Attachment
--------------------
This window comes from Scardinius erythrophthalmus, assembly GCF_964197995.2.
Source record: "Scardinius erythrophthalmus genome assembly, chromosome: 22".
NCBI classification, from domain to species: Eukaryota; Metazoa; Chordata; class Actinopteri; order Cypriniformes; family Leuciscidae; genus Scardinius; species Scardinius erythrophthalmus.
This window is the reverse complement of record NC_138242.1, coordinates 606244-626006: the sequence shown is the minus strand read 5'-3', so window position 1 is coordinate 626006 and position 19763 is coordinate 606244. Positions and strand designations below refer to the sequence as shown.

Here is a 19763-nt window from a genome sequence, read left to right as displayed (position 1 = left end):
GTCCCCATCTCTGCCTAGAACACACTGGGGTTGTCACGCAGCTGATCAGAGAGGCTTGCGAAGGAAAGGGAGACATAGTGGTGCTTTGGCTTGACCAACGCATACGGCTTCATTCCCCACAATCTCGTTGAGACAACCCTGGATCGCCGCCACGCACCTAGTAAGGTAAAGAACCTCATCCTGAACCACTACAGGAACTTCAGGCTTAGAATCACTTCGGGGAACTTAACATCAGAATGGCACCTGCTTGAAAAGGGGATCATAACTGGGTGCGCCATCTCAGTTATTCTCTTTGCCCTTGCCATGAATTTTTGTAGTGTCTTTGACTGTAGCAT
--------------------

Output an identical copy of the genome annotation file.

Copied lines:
This window comes from Scardinius erythrophthalmus, assembly GCF_964197995.2.
Source record: "Scardinius erythrophthalmus genome assembly, chromosome: 22".
NCBI classification, from domain to species: Eukaryota; Metazoa; Chordata; class Actinopteri; order Cypriniformes; family Leuciscidae; genus Scardinius; species Scardinius erythrophthalmus.
This window is the reverse complement of record NC_138242.1, coordinates 606244-626006: the sequence shown is the minus strand read 5'-3', so window position 1 is coordinate 626006 and position 19763 is coordinate 606244. Positions and strand designations below refer to the sequence as shown.

Here is a 19763-nt window from a genome sequence, read left to right as displayed (position 1 = left end):
GTCCCCATCTCTGCCTAGAACACACTGGGGTTGTCACGCAGCTGATCAGAGAGGCTTGCGAAGGAAAGGGAGACATAGTGGTGCTTTGGCTTGACCAACGCATACGGCTTCATTCCCCACAATCTCGTTGAGACAACCCTGGATCGCCGCCACGCACCTAGTAAGGTAAAGAACCTCATCCTGAACCACTACAGGAACTTCAGGCTTAGAATCACTTCGGGGAACTTAACATCAGAATGGCACCTGCTTGAAAAGGGGATCATAACTGGGTGCGCCATCTCAGTTATTCTCTTTGCCCTTGCCATGAATTTTTGTAGTGTCTTTGACTGTAGCAT